Building a blog using Jekyll. Install and quick setup

This static site generator has become popular between developers because of its simplicity and the fact that runs in GitHub pages, a place in the web we the developers feel confortable working in.

In this first post, I’m going to explain really quick what you need to install it and the essential commands to start using it.

What’s Jekyll?

It’s a static site generator written in Ruby, the programming language that will take care of the build process in your site. In case you know nothing about it, don’t worry, me neither. You don’t need any Ruby knowledge to use it.

It does use some other languages and tools that gives us the power to build custom and more complex stuff, the good part is that these techonologies are not hard to learn and they are well documented.

For configuration and data files YAML is used, though you’re not going to manipulate this type of files very often, probably just at the beginning and when setting data files.

For templating, Liquid. Never heard of it? I recommend Shopify reference sheet for designers. If you’re familiar with other template engines it won’t be hard at all to get used to it. The knowledge you will need on this will depend on how complex the layouts you want to build are.

For your pages and posts you can just use HTML, but if you like them Markdown and Textile are supported. Though they’re not perfect and complete tools, they are great if you need highlighting code syntax inside your posts like me.

To sum up very quickly these last paragraphs, Jekyll is a static site generator written in Ruby that uses YAML files for configuration, Liquid for templating and gives you the option of Markdown and Textile to build pages.


So, you want to build a site or just know what all the fuss is about, then this is what you have to install.

Jekyll runs on Ruby, so this is the first basic requirement, here you can download the correct installation package depending on your operative system:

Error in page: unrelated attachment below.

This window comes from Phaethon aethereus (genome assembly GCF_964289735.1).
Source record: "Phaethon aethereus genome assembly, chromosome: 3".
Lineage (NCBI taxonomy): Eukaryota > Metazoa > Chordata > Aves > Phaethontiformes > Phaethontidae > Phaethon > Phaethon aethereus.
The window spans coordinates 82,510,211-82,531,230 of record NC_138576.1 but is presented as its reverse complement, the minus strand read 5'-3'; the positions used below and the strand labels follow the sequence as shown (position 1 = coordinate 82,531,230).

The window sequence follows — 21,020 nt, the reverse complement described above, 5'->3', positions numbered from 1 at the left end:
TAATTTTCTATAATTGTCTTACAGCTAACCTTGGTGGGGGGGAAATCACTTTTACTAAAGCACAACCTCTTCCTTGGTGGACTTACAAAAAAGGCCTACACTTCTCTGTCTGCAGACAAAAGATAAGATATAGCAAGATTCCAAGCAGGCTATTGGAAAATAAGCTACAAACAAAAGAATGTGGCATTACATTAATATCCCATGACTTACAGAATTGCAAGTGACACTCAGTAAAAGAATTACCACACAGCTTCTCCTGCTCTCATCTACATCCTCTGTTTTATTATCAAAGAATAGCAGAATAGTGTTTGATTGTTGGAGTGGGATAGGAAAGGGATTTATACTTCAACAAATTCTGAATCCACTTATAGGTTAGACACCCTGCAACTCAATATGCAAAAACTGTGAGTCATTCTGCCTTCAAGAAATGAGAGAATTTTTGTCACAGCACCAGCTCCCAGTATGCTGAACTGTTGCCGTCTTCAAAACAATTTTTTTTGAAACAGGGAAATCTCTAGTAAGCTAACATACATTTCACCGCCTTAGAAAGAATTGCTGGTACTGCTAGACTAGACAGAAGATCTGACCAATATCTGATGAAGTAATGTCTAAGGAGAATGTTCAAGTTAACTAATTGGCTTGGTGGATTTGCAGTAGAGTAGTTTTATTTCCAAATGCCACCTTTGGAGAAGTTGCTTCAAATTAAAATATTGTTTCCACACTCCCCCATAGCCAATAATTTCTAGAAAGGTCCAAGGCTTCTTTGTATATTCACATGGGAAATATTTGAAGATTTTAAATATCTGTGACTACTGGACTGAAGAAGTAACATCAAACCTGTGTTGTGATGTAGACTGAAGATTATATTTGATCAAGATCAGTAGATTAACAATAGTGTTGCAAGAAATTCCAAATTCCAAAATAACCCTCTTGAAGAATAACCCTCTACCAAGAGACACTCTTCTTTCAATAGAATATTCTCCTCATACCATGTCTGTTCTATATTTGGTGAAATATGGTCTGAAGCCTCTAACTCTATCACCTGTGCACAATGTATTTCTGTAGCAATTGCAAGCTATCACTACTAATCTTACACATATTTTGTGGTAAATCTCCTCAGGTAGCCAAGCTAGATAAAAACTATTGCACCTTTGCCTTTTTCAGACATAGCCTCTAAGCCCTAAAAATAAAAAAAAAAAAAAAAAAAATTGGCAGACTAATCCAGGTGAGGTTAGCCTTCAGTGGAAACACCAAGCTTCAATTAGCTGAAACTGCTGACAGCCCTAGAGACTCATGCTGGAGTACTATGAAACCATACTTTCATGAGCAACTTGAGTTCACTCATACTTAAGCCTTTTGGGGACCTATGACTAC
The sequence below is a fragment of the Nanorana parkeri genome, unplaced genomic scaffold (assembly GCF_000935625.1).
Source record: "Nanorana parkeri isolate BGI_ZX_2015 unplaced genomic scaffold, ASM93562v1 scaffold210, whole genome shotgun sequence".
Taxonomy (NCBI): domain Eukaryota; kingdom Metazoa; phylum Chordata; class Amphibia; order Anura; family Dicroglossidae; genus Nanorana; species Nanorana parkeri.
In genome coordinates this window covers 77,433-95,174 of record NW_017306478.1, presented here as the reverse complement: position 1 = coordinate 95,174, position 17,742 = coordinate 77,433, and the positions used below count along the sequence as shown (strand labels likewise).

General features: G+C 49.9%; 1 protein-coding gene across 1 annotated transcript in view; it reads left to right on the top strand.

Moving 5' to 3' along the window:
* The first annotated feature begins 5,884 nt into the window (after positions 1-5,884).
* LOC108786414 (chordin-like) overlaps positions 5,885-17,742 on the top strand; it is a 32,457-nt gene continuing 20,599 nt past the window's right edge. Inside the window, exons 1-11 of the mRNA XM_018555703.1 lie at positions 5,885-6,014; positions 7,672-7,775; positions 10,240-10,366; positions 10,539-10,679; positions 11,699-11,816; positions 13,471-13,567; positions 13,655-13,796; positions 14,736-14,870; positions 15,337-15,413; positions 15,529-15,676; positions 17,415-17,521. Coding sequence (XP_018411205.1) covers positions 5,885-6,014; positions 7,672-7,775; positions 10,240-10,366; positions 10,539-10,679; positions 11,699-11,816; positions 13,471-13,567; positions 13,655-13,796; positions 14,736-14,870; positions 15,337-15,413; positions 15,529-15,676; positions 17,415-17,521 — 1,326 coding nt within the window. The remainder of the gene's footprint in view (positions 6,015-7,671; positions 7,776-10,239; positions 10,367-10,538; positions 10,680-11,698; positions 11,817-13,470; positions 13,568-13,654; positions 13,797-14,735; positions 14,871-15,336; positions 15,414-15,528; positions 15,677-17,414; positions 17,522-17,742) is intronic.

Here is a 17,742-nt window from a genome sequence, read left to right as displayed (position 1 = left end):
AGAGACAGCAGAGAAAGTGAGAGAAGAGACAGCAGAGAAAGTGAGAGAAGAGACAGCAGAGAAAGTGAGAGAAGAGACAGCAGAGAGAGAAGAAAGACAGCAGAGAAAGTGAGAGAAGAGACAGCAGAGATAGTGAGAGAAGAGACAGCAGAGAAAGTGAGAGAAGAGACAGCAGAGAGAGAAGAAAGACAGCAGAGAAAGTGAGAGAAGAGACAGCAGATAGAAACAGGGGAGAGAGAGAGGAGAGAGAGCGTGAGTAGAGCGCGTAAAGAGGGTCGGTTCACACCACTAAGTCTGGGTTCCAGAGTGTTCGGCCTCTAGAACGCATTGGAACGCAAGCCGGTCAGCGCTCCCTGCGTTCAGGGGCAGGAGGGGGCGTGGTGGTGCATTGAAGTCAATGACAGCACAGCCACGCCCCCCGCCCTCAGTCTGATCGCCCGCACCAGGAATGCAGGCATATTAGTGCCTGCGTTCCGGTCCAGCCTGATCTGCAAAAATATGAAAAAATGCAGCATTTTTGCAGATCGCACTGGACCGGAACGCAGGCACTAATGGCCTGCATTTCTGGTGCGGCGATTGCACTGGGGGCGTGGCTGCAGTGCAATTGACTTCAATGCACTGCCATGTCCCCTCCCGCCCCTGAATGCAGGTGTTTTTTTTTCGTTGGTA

You’re also going to need RubyGems which is a package manager framework for Ruby which you can download here:

NodeJS is required only if you want CoffeScript support out of the box.

Now we are ready to install this gem by simple running this in the terminal.

gem install jekyll

You might need admin permission to complete this, in that case run it again with sudo before. If you’re having some other issue regarding installation check the official documentation about this particular stage.

Folder structure

With everything set, we can start building our site, these are the basic folders and files inside a standard Jekyll site.

Other folders that are not necessary but very useful are _data where you can create .yml files and store general content and information to make your templates more dynamic and _drafts where you can upload writings in work that Jekyll will ignore when listing posts.

Useful commands

Maybe this whole thing is still a little confusing and you don’t feel so confident to start from zero ground and build the whole site, then your terminal run the new command.

jekyll new my-new-site

A new directory, my-new-site in this case, will be created with the basic folders and sample includes, layouts and posts will be there for you to explore or build your site above it.

Remember that this is a static site so if some file was updated it won’t be reflected inside the _site folder, for that you can use build and if you don’t want to run it every five seconds just add the watch flag.

jekyll build --w

It will detect modifications and trigger a build process automatically. Magic.

To browse your site, use the serve command.

jekyll serve

You can now test your work locally by typing localhost:4000 in your browser. If you use the --w flag here you won’t need another tab running the build process. If you want to see your drafts listed in your site posts add --drafts.

jekyll serve --w --drafts


I hope this information was clear enough for you to have a quick and painless start using this great tool.

I swear to you that the learning curve is not steep, and in case you find difficulties in the process there’s a brand new forum where you can ask for help and of course you can reach me via email or twitter if you have a quick question.

Happy blogging!